Taylor McCauslin
Nick Lakostik
English 1100
September 8, 2015
A Childhood Impact
I am eight years old. I\'m sitting in the back of my mom\'s old white Cadillac. My mother and Aunt Jessie are talking quietly to each other up front. After we pick up Aunt Jessie, we drive to a large brown, brick building. There is a group of people outside waving signs and yelling at all of the girls who come out of this mysterious building. Why are they yelling at them? These girls seem so sad. Sometimes, I\'ll see a guy holding a girl who is crying. I\'m scared.
I look up at my aunt just before she walks into this building. Silent tears stream down the sides of her face. I don\'t understand. If this building makes people sad, why do they go in? My aunt looks at my mom and says, "This is the last time. I can\'t keep doing this." My mother doesn\'t respond until Aunt Jessie is away from our view and inside the building. She looks at me with sad eyes and says, "It\'ll be okay. Aunt Jessie will be back soon."
I want to ask questions. What\'s going on? Why is everyone sad or angry? When can we leave? But I\'m too scared. So I sit quietly and stare out the window at the angry group of people with the giant signs. After what seemed like forever, Aunt Jessie comes out of this awful building and gets back in the car. I can\'t really see her face.
"Are you okay?" Mom asks her.
She doesn\'t respond immediately. Aunt Jessie looks up at my mom and starts violently shaking and sobbing. I am very confused and even more terrified. My mom hugs her and comforts her while whispering, "It\'ll be okay," over and over again.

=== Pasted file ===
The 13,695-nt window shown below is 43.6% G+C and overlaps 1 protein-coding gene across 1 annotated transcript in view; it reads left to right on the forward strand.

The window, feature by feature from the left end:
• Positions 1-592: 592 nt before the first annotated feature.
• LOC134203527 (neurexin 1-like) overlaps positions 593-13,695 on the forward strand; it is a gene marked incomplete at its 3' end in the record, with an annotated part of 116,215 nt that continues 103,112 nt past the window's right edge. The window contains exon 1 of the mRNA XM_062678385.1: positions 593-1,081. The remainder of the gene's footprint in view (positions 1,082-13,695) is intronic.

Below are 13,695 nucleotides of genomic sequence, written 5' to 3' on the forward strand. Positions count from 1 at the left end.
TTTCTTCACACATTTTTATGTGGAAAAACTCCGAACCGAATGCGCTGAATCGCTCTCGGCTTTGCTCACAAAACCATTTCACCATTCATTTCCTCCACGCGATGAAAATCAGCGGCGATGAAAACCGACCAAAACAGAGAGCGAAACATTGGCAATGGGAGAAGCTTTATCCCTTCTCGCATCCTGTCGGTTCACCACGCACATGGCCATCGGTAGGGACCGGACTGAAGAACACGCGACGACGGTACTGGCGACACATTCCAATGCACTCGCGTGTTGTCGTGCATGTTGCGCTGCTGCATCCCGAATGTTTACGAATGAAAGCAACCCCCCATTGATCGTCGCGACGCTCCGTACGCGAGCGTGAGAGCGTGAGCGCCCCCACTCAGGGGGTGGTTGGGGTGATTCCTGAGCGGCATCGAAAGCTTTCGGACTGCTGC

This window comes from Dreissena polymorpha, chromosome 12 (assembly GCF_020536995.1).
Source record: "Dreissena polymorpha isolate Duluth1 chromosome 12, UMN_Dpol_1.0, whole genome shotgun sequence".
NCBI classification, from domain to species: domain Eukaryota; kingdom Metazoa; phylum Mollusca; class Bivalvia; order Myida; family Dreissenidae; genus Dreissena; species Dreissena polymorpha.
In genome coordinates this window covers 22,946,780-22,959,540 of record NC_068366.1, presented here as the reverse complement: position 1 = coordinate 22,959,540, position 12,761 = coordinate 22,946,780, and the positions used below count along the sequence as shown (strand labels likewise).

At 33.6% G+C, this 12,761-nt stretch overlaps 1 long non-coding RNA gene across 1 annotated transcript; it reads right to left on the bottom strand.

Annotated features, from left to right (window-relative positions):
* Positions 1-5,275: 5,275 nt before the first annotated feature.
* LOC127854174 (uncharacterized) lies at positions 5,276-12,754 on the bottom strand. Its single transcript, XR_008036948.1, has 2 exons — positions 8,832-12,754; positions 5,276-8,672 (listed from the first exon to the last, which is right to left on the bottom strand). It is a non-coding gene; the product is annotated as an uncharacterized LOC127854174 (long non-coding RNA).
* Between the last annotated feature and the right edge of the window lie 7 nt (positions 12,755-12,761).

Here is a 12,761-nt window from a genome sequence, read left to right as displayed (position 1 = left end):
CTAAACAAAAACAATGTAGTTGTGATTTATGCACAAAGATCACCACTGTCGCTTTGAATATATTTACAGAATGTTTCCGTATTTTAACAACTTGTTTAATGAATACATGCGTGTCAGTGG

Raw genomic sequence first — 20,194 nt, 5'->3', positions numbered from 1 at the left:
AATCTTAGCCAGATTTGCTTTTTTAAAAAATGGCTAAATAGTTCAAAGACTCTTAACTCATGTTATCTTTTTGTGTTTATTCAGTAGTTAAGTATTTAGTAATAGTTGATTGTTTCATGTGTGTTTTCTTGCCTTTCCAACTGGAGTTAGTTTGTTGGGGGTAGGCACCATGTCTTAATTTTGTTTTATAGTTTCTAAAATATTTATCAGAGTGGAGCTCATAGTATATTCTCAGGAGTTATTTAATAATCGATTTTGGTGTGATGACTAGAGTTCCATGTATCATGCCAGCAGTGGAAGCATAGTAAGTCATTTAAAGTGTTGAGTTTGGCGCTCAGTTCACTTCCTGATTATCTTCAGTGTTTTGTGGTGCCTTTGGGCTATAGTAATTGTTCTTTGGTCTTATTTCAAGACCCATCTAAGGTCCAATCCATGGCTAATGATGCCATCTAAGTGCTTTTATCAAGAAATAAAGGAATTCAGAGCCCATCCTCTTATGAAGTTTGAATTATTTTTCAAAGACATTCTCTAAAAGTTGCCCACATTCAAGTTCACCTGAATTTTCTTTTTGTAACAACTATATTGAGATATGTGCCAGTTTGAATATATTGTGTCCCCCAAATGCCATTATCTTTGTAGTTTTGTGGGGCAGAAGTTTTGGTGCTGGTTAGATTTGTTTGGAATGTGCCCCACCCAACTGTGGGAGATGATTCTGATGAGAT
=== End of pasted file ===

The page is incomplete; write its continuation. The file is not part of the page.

I remain quiet the rest of the way to Aunt Jessie\'s house and then back to ours. It wasn\'t until three years later I understood what happened on this day. My aunt had an abortion.

Falling to Pieces
It\'s a couple of weeks after my fifteenth birthday. Today is a good day. I have no homework, I aced a huge test, and I didn\'t have to work. I am getting ready for bed the same way I do every night. I\'m getting ready to take a shower when my new cell phone starts blaring from my pink dresser to the right of my turtle tank. I look at the screen and briefly ponder whether or not to answer. It\'s my best friend Stacey\'s mother. I assume she\'s calling to ask where she is again. Stacey has a habit of sneaking out and getting caught. But I answer it. Little do I know that this phone call will change my life forever.
I drop the phone and run to where Stacey and I used to go to hide from the world. My mother calls after me as I head outside but I barely hear her. I can only focus on those few words running through my head over and over again. I feel nothing, but I know the pain is coming. As the tears finally begin to fall, I think about all of those times Stacey and I shared together.
We\'ve helped each other through so many hard times. But I remember one time in particular when Stacey had met a boy named Ethan. She thought she was in love after only three weeks of dating. I tried convincing her that she sounded crazy to no avail. After about four months of non-stop talk of Ethan, Stacey unexpectedly came over to my house. She was in tears. I grabbed her and held her until she settled down.
"What happened?" I asked.
She reached into her bag and avoided my eyes as she handed me a thin object wrapped in tissue paper. As I took it from her hand, I gently unveiled this mysterious object that seemed to be the source of so much grief. My stomach immediately sunk as the bright blue plus sign on the small screen glared at me.
I held her for the rest of the night through several bouts of tears. Stacey had decided on a plan. I was wholeheartedly against it. I knew